Nearly every child will develop a fever at some point, but it can be nerve-racking for parents. Fever occurs when the body temperature increases to a higher-than-normal level. Most doctors agree that a normal body temperature for a healthy child is around 37°C. Keep in mind that your child's temperature will vary slightly depending on his age, physical activity, time of day, or even from being overdressed. Infants usually have a higher body temperature than older children, and everyone's temperature elevates between late afternoon and lowers in the early morning. This is just a natural cycle of our internal thermostat.
If you think your child feels hotter than normal, take his temperature to confirm your suspicions. Your child's temperature may vary depending on how you take it– oral, underarm, ear, forehead, or rectal. For children younger than three years, the best and most accurate way is to use a rectal thermometer. So, if you have a rectal reading of above 38°C, an oral reading of above 37.5°C or an underarm reading of above 37.2°C, then your child has a fever.
Fever itself is not a disease. Instead, it is a sign or symptom of the disease. In fact, fever is a normal, healthy response of a body that is trying to fight an infection. When the body detects an infection or illness, the brain responds by raising the body temperature in order to make the body less hospitable to germs and it triggers the body's immune defense system to fight against invading viruses and bacteria. However, fever can make children uncomfortable. It increases their need for fluids and makes their heart rate and breathing rate faster.
When should I call the doctor if my toddler has a fever?
You should call a pediatrician right away if your child has a fever and:
- Pay attention to your child's behavior and appearance. If the fever doesn't affect his mood or reduces his appetite, there is no need to call the doctor unless the fever is very high or persists for more than 24 hours.
- If your child looks very ill and has symptoms such as loss of appetite, severe sore throat, a runny nose, cough, earache, is vomiting or has diarrhea.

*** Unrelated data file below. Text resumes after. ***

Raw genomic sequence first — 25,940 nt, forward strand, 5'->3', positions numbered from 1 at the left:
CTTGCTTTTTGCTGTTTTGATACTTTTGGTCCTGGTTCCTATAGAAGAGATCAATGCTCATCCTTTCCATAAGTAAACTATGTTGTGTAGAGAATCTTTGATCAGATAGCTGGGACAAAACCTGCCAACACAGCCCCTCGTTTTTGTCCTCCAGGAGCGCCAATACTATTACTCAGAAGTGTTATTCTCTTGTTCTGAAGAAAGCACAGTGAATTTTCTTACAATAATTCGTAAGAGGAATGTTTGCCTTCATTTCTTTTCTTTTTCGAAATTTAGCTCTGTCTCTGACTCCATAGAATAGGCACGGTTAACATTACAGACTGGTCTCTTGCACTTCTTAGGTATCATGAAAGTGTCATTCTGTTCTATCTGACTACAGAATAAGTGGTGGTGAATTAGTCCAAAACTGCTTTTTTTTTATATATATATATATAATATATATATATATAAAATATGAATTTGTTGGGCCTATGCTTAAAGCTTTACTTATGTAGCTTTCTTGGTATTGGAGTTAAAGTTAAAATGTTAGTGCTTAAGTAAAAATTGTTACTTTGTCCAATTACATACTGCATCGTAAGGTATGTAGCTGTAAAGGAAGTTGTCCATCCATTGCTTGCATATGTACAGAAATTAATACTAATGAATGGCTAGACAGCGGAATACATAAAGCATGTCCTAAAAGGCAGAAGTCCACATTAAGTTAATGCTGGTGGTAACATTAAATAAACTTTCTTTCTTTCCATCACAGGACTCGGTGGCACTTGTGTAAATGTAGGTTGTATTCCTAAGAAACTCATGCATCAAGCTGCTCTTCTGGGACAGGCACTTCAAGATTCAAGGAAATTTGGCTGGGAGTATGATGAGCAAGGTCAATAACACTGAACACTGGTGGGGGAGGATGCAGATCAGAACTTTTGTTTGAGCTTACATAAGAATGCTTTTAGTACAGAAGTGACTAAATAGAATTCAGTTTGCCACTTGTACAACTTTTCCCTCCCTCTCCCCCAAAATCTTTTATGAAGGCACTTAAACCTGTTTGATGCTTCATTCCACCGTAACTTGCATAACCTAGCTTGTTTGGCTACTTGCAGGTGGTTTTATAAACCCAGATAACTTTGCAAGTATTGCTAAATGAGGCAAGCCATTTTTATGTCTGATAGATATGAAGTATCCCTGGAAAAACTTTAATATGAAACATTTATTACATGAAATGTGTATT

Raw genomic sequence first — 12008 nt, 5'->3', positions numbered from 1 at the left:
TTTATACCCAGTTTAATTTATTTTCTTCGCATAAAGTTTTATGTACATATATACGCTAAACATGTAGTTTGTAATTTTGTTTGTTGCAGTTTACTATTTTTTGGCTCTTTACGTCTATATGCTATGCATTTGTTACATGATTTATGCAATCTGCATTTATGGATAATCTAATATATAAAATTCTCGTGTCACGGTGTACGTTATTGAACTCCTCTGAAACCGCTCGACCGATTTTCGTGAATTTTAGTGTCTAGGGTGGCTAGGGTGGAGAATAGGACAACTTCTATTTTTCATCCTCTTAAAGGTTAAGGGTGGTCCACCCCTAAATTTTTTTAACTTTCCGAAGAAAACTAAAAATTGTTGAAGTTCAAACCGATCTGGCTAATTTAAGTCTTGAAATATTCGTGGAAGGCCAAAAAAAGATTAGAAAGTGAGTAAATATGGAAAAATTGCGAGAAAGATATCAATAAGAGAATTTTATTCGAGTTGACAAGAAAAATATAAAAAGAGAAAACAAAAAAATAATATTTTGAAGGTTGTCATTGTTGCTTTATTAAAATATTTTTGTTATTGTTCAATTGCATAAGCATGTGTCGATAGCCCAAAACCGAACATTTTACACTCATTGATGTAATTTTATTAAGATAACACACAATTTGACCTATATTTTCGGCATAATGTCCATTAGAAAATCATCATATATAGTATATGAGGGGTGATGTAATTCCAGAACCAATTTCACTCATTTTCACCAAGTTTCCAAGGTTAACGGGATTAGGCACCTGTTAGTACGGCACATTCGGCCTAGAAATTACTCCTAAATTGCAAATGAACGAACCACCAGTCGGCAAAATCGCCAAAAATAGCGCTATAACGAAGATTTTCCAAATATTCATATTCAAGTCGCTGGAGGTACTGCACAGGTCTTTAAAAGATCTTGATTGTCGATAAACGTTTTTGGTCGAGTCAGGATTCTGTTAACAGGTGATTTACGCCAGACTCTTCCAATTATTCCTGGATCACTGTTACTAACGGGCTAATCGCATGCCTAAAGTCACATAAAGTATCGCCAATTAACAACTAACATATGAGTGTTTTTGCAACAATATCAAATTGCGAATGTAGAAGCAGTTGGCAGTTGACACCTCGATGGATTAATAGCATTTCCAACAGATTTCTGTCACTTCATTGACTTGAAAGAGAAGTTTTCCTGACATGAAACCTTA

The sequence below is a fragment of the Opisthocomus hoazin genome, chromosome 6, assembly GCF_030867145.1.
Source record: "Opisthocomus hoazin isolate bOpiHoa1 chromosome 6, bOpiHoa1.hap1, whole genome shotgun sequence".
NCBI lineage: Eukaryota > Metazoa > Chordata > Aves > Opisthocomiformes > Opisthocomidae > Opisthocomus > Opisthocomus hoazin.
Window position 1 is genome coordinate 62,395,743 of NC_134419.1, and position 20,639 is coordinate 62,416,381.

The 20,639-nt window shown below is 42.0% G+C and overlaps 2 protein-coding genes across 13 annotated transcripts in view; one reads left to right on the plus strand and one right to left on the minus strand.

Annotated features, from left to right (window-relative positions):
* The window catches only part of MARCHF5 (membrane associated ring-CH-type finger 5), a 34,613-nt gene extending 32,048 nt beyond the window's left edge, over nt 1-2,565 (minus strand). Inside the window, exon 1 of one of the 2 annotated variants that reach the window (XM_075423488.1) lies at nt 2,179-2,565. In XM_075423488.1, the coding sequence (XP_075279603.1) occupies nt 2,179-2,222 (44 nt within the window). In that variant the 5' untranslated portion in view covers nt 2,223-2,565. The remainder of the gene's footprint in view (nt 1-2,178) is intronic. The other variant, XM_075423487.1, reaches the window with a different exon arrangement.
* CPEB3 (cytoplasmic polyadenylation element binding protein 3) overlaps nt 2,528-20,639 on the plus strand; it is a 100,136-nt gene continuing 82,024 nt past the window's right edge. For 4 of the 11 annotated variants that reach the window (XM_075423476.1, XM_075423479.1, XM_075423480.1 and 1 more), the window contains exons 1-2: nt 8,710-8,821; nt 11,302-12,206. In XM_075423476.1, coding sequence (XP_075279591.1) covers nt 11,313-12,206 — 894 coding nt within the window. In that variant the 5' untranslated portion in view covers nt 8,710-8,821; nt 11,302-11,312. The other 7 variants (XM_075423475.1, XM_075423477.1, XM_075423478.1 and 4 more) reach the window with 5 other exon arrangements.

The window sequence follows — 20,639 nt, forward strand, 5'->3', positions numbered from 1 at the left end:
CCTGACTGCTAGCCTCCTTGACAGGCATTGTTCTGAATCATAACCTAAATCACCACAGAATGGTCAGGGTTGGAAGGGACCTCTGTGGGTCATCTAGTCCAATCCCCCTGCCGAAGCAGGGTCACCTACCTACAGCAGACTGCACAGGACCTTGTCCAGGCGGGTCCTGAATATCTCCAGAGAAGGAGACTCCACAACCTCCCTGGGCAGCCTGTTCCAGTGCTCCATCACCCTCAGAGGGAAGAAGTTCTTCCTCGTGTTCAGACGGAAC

- Shows signs of dehydration, such as a dry mouth or excreting less urine and is not able to take in fluids.
- If you notice an unexplained skin rash, which could signal a more serious problem when coupled with a fever.
- Has difficulty breathing, which could be a sign of bronchiolitis or pneumonia.
- Has had a seizure.
- Your child still "looks sick" even after the fever is brought down.
If your child's temperature is too high, he might be too uncomfortable to eat, drink, or sleep, making it more difficult for him to get better. Depending on how uncomfortable your child is, the doctor may suggest giving fever-reducing medicines, such as infant acetaminophen (or ibuprofen, for babies older than 6 months) to bring down the fever. The fever could persist until the body is clear of the infection (some infections can last not only 2-3 but up to 7 days). Fever-reducing medicine brings down body temperature temporarily, so it is important to diagnose the disease and treat the disease.
You should be very careful when administering medicine to your child. Most doctors don't recommend over-the-counter preparations for young children, so don't give your baby any medicine to reduce fever without a doctor's approval. His weight will determine the right dose, not his age. Don't give fever-reducing medicine more often than is recommended.
If the fever isn't affecting your child’s behavior, you don't need to give him anything to lower it. However, there are some things you can do to help your child feel better. First of all, make sure he gets enough fluids to avoid dehydration. Fluids such as milk, formula, soup, chamomile and water should be given frequently. Also, don’t overdress your child – dress him in lighter clothes and keep the environment comfortably cool.
Alternatively, you can try reducing your baby's temperature by giving him a lukewarm bath. As the water evaporates from the skin, it will bring the temperature down. Don't use cold water or rubbing alcohol against the skin. Besides other potential complications, it can cool your child too quickly, which will actually raise his temperature.
What should I do if my toddler has a seizure?
Fevers can sometimes trigger febrile seizures in babies and young children, especially between the ages of 6 months and 5 years. These seizures usually run in families, and tend to happen during the first few hours of a febrile illness when a child has a temperature higher than 38°C. If a child is having this type of seizure, he may roll his eyes, drool, or vomit, his limbs may become stiff and his body may twitch or jerk. These convulsions are almost always harmless, although they should be reported promptly to your pediatrician. The only thing you can do during a seizure is to place your child on his side away from hard objects so that he doesn’t inhale saliva or vomit and he doesn’t injure himself.